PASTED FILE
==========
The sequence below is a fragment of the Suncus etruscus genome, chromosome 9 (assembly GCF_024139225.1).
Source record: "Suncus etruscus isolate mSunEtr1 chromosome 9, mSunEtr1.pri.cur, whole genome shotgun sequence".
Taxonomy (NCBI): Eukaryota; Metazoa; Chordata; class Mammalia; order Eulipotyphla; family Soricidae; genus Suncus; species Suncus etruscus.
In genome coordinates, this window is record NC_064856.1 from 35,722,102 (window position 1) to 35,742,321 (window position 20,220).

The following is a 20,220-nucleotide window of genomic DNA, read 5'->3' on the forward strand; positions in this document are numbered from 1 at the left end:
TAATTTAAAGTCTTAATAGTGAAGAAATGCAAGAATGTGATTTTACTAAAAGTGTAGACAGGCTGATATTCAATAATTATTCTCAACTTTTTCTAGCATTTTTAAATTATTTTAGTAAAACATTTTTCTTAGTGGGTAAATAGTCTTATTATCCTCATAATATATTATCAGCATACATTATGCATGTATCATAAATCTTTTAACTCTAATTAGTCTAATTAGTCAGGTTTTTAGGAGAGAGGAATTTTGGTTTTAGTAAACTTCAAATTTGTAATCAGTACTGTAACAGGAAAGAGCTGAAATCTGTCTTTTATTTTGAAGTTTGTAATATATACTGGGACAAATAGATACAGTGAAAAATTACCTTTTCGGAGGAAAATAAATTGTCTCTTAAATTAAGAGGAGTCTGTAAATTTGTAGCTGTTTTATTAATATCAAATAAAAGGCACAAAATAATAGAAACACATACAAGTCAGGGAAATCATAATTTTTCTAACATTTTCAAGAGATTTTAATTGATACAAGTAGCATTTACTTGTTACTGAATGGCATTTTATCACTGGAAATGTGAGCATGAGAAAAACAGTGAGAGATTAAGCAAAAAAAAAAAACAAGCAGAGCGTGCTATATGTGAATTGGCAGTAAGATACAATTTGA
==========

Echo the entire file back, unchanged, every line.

The sequence below is a fragment of the Suncus etruscus genome, chromosome 9 (assembly GCF_024139225.1).
Source record: "Suncus etruscus isolate mSunEtr1 chromosome 9, mSunEtr1.pri.cur, whole genome shotgun sequence".
Taxonomy (NCBI): Eukaryota; Metazoa; Chordata; class Mammalia; order Eulipotyphla; family Soricidae; genus Suncus; species Suncus etruscus.
In genome coordinates, this window is record NC_064856.1 from 35,722,102 (window position 1) to 35,742,321 (window position 20,220).

The following is a 20,220-nucleotide window of genomic DNA, read 5'->3' on the forward strand; positions in this document are numbered from 1 at the left end:
TAATTTAAAGTCTTAATAGTGAAGAAATGCAAGAATGTGATTTTACTAAAAGTGTAGACAGGCTGATATTCAATAATTATTCTCAACTTTTTCTAGCATTTTTAAATTATTTTAGTAAAACATTTTTCTTAGTGGGTAAATAGTCTTATTATCCTCATAATATATTATCAGCATACATTATGCATGTATCATAAATCTTTTAACTCTAATTAGTCTAATTAGTCAGGTTTTTAGGAGAGAGGAATTTTGGTTTTAGTAAACTTCAAATTTGTAATCAGTACTGTAACAGGAAAGAGCTGAAATCTGTCTTTTATTTTGAAGTTTGTAATATATACTGGGACAAATAGATACAGTGAAAAATTACCTTTTCGGAGGAAAATAAATTGTCTCTTAAATTAAGAGGAGTCTGTAAATTTGTAGCTGTTTTATTAATATCAAATAAAAGGCACAAAATAATAGAAACACATACAAGTCAGGGAAATCATAATTTTTCTAACATTTTCAAGAGATTTTAATTGATACAAGTAGCATTTACTTGTTACTGAATGGCATTTTATCACTGGAAATGTGAGCATGAGAAAAACAGTGAGAGATTAAGCAAAAAAAAAAAACAAGCAGAGCGTGCTATATGTGAATTGGCAGTAAGATACAATTTGA